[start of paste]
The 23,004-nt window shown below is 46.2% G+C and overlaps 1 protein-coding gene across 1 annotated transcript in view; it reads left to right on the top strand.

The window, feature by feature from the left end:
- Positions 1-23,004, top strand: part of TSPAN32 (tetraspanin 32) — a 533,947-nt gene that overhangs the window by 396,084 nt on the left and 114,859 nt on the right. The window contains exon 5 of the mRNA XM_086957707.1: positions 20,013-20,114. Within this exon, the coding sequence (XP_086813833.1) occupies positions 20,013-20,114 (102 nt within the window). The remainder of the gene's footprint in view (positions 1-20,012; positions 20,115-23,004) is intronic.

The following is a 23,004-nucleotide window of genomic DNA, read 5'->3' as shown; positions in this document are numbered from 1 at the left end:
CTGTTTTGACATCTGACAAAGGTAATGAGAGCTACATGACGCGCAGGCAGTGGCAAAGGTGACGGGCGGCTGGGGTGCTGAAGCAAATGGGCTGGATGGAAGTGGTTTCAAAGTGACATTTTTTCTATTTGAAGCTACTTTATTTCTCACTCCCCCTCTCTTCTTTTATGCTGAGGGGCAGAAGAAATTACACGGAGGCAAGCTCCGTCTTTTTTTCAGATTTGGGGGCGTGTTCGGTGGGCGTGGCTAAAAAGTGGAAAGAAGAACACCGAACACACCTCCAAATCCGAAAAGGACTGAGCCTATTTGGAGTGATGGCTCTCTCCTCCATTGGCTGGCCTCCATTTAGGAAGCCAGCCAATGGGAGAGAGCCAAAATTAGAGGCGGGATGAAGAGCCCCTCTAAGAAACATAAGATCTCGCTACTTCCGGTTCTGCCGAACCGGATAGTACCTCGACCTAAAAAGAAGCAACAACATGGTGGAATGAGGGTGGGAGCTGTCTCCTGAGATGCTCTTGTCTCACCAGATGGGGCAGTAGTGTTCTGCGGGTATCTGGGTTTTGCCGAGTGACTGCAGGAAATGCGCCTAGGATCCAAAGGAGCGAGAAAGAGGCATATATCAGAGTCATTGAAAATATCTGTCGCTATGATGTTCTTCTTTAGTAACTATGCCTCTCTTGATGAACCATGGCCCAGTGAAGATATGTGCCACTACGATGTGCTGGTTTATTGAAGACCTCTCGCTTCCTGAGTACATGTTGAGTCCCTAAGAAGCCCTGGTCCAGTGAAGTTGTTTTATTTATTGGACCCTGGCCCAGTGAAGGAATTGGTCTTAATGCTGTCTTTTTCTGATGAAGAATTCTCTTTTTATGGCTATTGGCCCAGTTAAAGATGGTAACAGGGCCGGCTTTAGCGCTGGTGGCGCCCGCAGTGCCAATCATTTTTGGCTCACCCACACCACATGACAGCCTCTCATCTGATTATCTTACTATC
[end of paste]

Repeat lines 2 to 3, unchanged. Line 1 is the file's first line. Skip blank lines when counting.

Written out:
The window, feature by feature from the left end:
- Positions 1-23,004, top strand: part of TSPAN32 (tetraspanin 32) — a 533,947-nt gene that overhangs the window by 396,084 nt on the left and 114,859 nt on the right. The window contains exon 5 of the mRNA XM_086957707.1: positions 20,013-20,114. Within this exon, the coding sequence (XP_086813833.1) occupies positions 20,013-20,114 (102 nt within the window). The remainder of the gene's footprint in view (positions 1-20,012; positions 20,115-23,004) is intronic.